Ingredia seeks to patent method for stringy-when-cooked spreadable cheese


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Ingredia seeks to patent stringy-when-cooked spreadable cheese method

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French dairy ingredients firm Ingredia has applied to patent a method to produce a spreadable cheese product that becomes stringy when cooked.

The international patent application, filed by Arras-based Ingredia in May 2014, details a method for producing spreadable cheese from powdered dairy protein concentrates, fat, and water.

"The invention relates to a method for producing a cheese which is spreadable and/or becomes stringy when cooked, said cheese being produced from powdered dairy protein concentrates,"​ the patent application reads.

Spreadable cheese typically liquefies when subjected to heat. 

Ingredia claims its invention - devised by Celine Lesur, David Franck, and Jean Jacques Snappe - produces spreadable cheese that when heated has stringy characteristics "similar to those obtained by traditional cheese."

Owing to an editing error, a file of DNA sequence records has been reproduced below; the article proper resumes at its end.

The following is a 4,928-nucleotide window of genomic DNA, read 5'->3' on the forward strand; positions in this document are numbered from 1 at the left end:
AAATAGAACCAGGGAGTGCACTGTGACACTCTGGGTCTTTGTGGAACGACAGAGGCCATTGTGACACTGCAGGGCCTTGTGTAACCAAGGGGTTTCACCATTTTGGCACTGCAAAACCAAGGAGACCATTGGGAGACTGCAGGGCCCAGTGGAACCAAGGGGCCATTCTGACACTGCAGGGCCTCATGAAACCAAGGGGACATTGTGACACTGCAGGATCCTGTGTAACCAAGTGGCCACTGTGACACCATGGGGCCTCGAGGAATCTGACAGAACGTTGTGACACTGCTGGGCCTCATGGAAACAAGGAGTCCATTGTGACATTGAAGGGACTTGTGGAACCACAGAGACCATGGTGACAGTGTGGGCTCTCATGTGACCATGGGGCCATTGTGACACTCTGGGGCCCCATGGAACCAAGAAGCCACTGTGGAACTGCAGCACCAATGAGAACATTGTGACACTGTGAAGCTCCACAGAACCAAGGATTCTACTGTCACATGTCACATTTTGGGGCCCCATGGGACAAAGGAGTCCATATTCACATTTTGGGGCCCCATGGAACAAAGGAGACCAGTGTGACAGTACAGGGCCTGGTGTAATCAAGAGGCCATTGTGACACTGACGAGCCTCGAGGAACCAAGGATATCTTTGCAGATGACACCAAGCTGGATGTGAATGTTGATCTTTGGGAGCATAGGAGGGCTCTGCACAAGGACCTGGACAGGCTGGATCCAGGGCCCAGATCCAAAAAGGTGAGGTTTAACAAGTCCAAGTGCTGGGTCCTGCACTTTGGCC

The invention "relates in particular" ​to low-moisture mozzarella, a semi-hard cheese that is "suitable for grating."

Low-moisture mozzarella, which is not be confused with liquid-packed, high-moisture mozzarella, is used widely as a pizza cheese.

As detailed by Ingredia, the patent-pending process starts with the addition of water, fat, and powdered dairy protein concentrates to a mixer.

The mix is blended at 1,500 revolutions per minute at a temperature of between 35 degrees Celsius and 60 degrees Celsius "so as to emulsify and homogenize said composition."

It is then cooled at a temperature of between 35 degrees Celsius and 55 degrees Celsius. 

The cooled mixed then goes through a coagulation stage, when it is transformed from a liquid into a thickened mass. 

The resulting mass then textured and molded. 

The invention also "provides a method for manufacturing a cheese without a whey separation step," ​the company claims.

Source: WPO Publication No: WO/2014/188123
Published: 27/11/14 Filed: 21/05/14
Title: Method for producing a cheese and cheese produced.
Authors: Celine Lebur, Franck David, Jean Jacques Snappe. 

Related topics R&D Cheese

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